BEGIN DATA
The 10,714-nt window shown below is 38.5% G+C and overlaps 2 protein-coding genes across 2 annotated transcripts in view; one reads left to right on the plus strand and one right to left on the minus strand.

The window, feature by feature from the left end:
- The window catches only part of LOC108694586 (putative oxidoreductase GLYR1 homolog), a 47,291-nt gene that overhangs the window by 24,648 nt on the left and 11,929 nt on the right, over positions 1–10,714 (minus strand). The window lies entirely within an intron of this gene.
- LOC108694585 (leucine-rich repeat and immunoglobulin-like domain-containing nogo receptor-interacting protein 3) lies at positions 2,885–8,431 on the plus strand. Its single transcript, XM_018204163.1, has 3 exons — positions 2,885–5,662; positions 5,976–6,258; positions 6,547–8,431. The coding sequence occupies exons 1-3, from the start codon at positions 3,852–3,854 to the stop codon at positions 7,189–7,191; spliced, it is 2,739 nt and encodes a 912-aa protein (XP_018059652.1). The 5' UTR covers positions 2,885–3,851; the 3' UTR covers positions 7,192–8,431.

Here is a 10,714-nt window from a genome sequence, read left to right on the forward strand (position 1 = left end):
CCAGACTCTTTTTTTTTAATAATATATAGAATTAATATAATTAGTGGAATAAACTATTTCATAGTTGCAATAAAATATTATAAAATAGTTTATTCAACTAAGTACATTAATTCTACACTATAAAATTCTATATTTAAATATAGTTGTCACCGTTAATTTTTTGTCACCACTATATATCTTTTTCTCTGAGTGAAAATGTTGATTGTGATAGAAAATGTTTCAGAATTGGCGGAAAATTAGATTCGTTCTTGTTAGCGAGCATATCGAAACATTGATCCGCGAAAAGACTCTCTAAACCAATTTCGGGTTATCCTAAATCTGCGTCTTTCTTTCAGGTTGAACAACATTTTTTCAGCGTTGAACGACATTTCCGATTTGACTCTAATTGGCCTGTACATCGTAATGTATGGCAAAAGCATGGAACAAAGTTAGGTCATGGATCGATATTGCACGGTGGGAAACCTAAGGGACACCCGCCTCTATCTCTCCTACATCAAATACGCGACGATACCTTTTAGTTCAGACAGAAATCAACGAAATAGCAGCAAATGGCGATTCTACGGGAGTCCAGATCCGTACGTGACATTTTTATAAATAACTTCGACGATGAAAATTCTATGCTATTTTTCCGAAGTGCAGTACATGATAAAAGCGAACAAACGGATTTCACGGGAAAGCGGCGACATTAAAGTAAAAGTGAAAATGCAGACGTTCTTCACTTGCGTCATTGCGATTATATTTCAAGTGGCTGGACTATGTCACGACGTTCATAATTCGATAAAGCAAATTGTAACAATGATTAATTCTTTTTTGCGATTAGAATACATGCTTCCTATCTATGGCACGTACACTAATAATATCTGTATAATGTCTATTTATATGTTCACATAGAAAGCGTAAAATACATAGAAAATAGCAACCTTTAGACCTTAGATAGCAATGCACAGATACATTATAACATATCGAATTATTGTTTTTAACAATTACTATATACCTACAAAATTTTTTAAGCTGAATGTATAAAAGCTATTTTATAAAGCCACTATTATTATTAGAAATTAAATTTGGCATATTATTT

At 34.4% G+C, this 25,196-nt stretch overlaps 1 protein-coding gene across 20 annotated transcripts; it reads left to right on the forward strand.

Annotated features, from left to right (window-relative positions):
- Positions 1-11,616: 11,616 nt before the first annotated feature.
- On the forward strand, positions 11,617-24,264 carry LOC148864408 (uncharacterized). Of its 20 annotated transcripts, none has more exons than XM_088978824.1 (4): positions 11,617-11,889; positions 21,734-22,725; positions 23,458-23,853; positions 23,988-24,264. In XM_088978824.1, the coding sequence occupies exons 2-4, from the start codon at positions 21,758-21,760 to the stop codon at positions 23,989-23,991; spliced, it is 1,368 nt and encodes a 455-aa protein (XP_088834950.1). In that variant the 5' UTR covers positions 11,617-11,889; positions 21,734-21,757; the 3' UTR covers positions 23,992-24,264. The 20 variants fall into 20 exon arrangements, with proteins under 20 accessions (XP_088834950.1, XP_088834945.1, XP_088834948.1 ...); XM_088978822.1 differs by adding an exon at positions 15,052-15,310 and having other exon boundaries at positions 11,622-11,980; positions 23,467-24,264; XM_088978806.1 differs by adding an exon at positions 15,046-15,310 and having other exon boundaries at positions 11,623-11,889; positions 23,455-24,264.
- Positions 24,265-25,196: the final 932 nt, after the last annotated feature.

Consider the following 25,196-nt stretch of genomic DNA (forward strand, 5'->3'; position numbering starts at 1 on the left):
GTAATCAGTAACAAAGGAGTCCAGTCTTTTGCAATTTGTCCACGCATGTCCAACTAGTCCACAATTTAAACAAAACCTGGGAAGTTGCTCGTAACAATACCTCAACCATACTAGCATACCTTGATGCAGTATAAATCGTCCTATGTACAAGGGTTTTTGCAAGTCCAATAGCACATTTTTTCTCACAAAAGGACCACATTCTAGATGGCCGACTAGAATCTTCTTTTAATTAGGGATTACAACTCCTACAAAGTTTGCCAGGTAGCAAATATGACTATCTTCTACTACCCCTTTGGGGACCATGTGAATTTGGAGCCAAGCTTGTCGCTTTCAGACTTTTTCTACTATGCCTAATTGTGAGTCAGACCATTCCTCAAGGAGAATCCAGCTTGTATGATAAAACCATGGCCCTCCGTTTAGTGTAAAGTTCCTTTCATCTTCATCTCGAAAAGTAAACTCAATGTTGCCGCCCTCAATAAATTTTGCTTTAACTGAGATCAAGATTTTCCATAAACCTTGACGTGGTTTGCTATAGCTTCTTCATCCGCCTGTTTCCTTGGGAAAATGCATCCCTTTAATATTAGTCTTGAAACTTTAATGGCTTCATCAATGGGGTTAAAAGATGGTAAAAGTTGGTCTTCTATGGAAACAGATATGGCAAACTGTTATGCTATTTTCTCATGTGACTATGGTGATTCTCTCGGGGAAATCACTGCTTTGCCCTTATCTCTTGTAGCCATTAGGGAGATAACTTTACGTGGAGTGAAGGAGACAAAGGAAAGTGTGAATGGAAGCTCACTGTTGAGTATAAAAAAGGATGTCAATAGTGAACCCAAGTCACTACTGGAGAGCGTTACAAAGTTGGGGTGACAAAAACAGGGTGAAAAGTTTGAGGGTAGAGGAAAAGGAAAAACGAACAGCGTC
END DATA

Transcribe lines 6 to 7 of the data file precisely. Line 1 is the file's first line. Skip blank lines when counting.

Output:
CCAGACTCTTTTTTTTTAATAATATATAGAATTAATATAATTAGTGGAATAAACTATTTCATAGTTGCAATAAAATATTATAAAATAGTTTATTCAACTAAGTACATTAATTCTACACTATAAAATTCTATATTTAAATATAGTTGTCACCGTTAATTTTTTGTCACCACTATATATCTTTTTCTCTGAGTGAAAATGTTGATTGTGATAGAAAATGTTTCAGAATTGGCGGAAAATTAGATTCGTTCTTGTTAGCGAGCATATCGAAACATTGATCCGCGAAAAGACTCTCTAAACCAATTTCGGGTTATCCTAAATCTGCGTCTTTCTTTCAGGTTGAACAACATTTTTTCAGCGTTGAACGACATTTCCGATTTGACTCTAATTGGCCTGTACATCGTAATGTATGGCAAAAGCATGGAACAAAGTTAGGTCATGGATCGATATTGCACGGTGGGAAACCTAAGGGACACCCGCCTCTATCTCTCCTACATCAAATACGCGACGATACCTTTTAGTTCAGACAGAAATCAACGAAATAGCAGCAAATGGCGATTCTACGGGAGTCCAGATCCGTACGTGACATTTTTATAAATAACTTCGACGATGAAAATTCTATGCTATTTTTCCGAAGTGCAGTACATGATAAAAGCGAACAAACGGATTTCACGGGAAAGCGGCGACATTAAAGTAAAAGTGAAAATGCAGACGTTCTTCACTTGCGTCATTGCGATTATATTTCAAGTGGCTGGACTATGTCACGACGTTCATAATTCGATAAAGCAAATTGTAACAATGATTAATTCTTTTTTGCGATTAGAATACATGCTTCCTATCTATGGCACGTACACTAATAATATCTGTATAATGTCTATTTATATGTTCACATAGAAAGCGTAAAATACATAGAAAATAGCAACCTTTAGACCTTAGATAGCAATGCACAGATACATTATAACATATCGAATTATTGTTTTTAACAATTACTATATACCTACAAAATTTTTTAAGCTGAATGTATAAAAGCTATTTTATAAAGCCACTATTATTATTAGAAATTAAATTTGGCATATTATTT

At 34.4% G+C, this 25,196-nt stretch overlaps 1 protein-coding gene across 20 annotated transcripts; it reads left to right on the forward strand.